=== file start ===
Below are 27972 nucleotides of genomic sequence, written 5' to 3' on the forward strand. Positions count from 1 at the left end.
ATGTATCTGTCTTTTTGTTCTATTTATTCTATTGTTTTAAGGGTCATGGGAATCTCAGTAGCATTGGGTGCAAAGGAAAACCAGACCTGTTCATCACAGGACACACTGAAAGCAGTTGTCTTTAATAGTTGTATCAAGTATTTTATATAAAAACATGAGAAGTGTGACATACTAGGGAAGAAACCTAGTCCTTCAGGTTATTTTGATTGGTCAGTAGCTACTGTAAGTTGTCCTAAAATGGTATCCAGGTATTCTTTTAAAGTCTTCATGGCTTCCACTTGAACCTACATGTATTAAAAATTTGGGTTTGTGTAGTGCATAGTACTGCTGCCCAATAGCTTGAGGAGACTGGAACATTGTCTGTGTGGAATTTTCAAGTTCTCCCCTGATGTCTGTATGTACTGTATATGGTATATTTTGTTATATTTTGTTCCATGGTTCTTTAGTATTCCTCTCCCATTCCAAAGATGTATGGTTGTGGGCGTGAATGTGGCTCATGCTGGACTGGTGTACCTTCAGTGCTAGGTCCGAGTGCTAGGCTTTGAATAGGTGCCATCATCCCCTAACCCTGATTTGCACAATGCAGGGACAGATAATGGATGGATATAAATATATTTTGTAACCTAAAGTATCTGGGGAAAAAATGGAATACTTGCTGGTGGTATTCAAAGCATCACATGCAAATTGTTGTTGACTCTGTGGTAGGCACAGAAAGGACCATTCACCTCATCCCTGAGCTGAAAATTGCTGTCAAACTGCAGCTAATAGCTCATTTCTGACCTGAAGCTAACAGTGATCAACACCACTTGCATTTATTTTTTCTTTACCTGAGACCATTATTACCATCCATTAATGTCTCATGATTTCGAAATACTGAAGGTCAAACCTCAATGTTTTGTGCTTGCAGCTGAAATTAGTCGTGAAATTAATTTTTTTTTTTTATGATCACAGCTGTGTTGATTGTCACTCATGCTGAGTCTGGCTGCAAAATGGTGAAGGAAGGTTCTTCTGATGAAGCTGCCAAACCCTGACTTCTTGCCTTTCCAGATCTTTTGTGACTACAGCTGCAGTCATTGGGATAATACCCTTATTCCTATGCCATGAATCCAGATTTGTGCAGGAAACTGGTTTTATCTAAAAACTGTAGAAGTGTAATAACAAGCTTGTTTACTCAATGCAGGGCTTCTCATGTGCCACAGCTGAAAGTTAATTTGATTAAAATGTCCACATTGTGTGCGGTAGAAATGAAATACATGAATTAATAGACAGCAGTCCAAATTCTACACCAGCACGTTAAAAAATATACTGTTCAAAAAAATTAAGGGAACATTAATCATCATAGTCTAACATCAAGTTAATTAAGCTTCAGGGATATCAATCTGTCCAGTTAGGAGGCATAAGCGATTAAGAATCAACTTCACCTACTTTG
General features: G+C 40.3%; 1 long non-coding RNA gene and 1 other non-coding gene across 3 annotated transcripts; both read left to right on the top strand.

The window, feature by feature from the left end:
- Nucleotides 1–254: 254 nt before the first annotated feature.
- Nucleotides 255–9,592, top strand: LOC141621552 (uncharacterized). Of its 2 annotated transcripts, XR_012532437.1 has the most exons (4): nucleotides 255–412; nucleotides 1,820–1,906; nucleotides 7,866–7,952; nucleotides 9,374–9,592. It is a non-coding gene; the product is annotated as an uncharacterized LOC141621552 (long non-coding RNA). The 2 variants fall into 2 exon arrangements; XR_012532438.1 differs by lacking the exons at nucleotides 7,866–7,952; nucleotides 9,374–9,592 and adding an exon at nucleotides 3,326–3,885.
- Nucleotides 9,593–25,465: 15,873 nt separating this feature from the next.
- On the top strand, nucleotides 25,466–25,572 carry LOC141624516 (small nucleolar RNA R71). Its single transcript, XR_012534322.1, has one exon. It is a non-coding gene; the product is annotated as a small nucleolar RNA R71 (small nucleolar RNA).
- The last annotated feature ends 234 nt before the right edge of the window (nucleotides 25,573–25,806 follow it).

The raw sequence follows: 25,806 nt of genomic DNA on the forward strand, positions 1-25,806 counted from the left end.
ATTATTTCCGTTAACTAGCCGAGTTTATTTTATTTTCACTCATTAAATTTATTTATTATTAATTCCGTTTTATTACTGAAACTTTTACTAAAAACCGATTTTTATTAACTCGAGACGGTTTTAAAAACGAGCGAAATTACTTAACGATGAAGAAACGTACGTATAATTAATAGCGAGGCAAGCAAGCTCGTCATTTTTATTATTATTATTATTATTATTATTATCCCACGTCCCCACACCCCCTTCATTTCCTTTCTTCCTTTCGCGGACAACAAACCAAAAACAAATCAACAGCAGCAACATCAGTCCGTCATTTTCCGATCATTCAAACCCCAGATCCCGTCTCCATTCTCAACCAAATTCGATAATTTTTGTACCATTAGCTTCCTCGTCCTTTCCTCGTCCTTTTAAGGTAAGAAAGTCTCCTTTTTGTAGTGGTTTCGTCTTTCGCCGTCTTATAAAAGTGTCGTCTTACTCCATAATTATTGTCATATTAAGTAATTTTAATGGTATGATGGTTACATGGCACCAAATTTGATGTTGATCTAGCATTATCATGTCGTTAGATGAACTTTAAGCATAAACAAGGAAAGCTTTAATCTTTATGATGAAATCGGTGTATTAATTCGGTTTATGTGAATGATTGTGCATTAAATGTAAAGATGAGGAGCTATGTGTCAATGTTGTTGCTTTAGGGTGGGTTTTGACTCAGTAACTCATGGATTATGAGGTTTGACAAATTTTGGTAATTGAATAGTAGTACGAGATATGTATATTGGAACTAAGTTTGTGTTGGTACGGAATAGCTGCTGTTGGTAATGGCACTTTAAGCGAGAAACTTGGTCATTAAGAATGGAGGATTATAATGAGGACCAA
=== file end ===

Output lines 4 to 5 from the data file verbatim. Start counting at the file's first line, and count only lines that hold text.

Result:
The window, feature by feature from the left end:
- Nucleotides 1–254: 254 nt before the first annotated feature.